Monday, January 06, 2020

Does God have a purpose in life?

 On a theistic view, there is no objective purpose of God’s life: there is no ‘Super-God’ to give God purpose in God’s life. Poor God has to choose His own purpose in life. @RFupdates is simply pushing the problem back a step.

This is Jeff Lowder's attempt to be clever and turn tables on the argument. But his arguments aren't improving with age. It's such a confused, and simplistic riposte. 

1. On the face of it, Jeff is laboring to mount an argument from analogy. Either the principle holds true in both cases or not at all. But what could that mean?

2. Human beings are contingent, needy creatures. Physically dependent on their environment. For instance, we can only survive and thrive within a very narrow temperature range.

In addition, we're social creatures with emotional needs. Including the need to touch and be touched by other human beings. 

Human beings are not self-contained units whose needs are internally supplied and satisfied. In the nature of the case we require things outside ourselves to provide for our emotional needs and personal fulfillment. 

3. How is that supposed to be comparable to God? A self-contained being who is complete in himself? An being who needs nothing outside himself to supplement himself? A timeless agent who has no unrealized potential. No longings. No impediments. 

4. To say humans need to have a purpose in life doesn't imply that God needs to have a purpose in life, as if God needs something to give his life direction or satisfaction from one day to the next. In classical theism, God isn't that kind of being. 

5. In addition, while the debate is typically framed in terms of what makes life "meaningful," there's more than one concept in play:

There's the question of what, if anything, makes an individual life important. That's distinct from personal fulfillment. Your life can be important even if you're unfulfilled or dissatisfied. 

Is life worthwhile? That's ambiguous. In one respect life is potentially worthwhile, but some people treat the gift of life as worthless because they have nothing adequate to live for. 

6. Is immortality a necessary condition for life to be important? 

7. What makes life fulfilling? What ought to make life fulfilling? If I lose everything I care about, is that fulfilling?

And if what I care about is merely the way my brain was wired by a mechanical process without wisdom or benevolence, is that meaningful? Or is that hollow and arbitrary? 

What makes anything good? Is it just an illusion we project onto an indifferent reality? 


  1. Taking the Westminster Shorter Catechism's question regarding what the chief end of man is and its answer, John Piper has applied the same question to God and said, "I would like to try to persuade you that the chief end of God is to glorify God and enjoy himself forever. Or to put it another way: the chief end of God is to enjoy glorifying himself."

    As I understand it, this is just a rephrasing/rebranding of the basic "perfect being theology" that has been in the Christian tradition for the longest time. Going back to Jonathan Edwards, and further to Thomas Aquinas (and other medieval theologians) and to some of the church fathers like Augustine.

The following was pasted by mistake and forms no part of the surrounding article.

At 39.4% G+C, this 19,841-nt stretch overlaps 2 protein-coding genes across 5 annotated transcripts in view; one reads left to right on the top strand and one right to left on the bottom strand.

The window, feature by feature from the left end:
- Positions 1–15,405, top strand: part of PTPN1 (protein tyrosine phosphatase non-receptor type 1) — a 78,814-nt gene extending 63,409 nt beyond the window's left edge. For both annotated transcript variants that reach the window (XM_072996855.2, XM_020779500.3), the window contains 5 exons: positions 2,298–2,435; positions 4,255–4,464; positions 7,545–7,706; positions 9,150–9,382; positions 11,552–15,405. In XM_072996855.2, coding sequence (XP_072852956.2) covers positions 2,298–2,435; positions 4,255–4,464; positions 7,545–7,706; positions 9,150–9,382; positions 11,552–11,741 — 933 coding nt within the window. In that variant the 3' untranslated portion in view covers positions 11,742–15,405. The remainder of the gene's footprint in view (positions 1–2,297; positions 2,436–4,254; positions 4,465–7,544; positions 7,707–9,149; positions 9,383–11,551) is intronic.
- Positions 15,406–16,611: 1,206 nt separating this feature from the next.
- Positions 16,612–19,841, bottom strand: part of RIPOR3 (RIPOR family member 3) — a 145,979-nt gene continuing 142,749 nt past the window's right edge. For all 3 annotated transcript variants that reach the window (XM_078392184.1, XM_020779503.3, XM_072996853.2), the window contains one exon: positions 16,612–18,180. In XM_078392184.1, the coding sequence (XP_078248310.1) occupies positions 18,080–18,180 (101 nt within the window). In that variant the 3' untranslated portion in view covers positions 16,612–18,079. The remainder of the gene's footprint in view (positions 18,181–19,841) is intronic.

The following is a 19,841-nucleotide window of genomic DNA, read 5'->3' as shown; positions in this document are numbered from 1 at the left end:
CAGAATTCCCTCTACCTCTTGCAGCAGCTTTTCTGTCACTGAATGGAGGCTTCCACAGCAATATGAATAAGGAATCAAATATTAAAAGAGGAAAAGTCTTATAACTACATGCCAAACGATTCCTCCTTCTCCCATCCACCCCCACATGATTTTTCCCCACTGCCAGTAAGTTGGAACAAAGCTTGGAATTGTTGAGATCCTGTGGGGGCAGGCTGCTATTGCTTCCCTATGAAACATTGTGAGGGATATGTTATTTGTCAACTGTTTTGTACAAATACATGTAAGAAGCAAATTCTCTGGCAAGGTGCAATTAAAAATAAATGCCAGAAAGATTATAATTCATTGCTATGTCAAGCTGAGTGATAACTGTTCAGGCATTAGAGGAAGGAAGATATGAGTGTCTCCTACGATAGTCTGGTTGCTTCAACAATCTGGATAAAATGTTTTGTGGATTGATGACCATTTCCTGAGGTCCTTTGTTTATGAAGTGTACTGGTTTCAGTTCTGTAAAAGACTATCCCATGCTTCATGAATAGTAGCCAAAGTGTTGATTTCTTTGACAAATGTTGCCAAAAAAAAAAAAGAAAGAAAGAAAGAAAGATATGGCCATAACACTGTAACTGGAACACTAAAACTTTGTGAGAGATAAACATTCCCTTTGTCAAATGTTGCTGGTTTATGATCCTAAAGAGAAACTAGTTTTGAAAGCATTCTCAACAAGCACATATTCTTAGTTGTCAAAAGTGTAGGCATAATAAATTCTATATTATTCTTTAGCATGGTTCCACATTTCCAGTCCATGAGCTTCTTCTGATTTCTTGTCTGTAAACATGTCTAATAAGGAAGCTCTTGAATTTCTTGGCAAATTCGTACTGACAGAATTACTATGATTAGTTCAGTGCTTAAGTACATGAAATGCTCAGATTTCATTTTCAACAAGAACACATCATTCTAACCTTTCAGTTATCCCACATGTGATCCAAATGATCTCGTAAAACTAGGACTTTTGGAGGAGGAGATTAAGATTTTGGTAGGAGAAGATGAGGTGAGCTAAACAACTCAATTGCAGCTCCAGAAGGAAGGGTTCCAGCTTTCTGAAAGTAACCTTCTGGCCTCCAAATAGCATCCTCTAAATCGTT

God, possessing the attribute of aseity, is all sufficient and isn't dependent on creatures to find ultimate meaning, purpose, joy or satisfaction. First Timothy 1:11 states, "the gospel of the glory of the blessed God." Piper expands "blessed God" to also mean the "Happy God". Each person of the Trinity delights in and delights to glorify the other two persons.

    As I understand it, Edwards speculatively argues in his Unpublished Essay on the Trinity that the Father has such a perfect eternal and necessary knowledge of Himself that's so real and intense that that brings about the eternal and necessary generation/begetting of the Son. And the mutual love between the Father and Son results in the eternal and necessary procession of the Holy Spirit who is Himself the personal Love between the Father and Son. Thus explaining the traditional doctrines of the eternal generation of the Son and procession of the Holy Spirit [assuming the Latin "filioque" understanding of procession]. The traditional doctrines may be false, but it's an intriguing way of metaphysically accounting for the possibility of the truth of the doctrines.

    1. //On a theistic view, there is no objective purpose of God’s life: there is no ‘Super-God’ to give God purpose in God’s life. Poor God has to choose His own purpose in life. //

      God's purpose is eternally transcendent. There was no time in which God had to, for the first time, think up a purpose for Himself. Before which He didn't have a purpose. No, God doesn't think discursively in time. God's knowledge and acts of will are eternal and atemporal. In God ultimate objectivity and ultimate subjectivity meet at the eternal and necessary top, who is, God Himself. Lowder doesn't either know or understand "perfect being theology" or isn't taking it seriously, and so attacking a strawman representation of God.

  2. When I was ten, I thought about this and struggled to find an answer, but eventually I came to see the correct position on the matter. Too bad atheists can't do what a child can.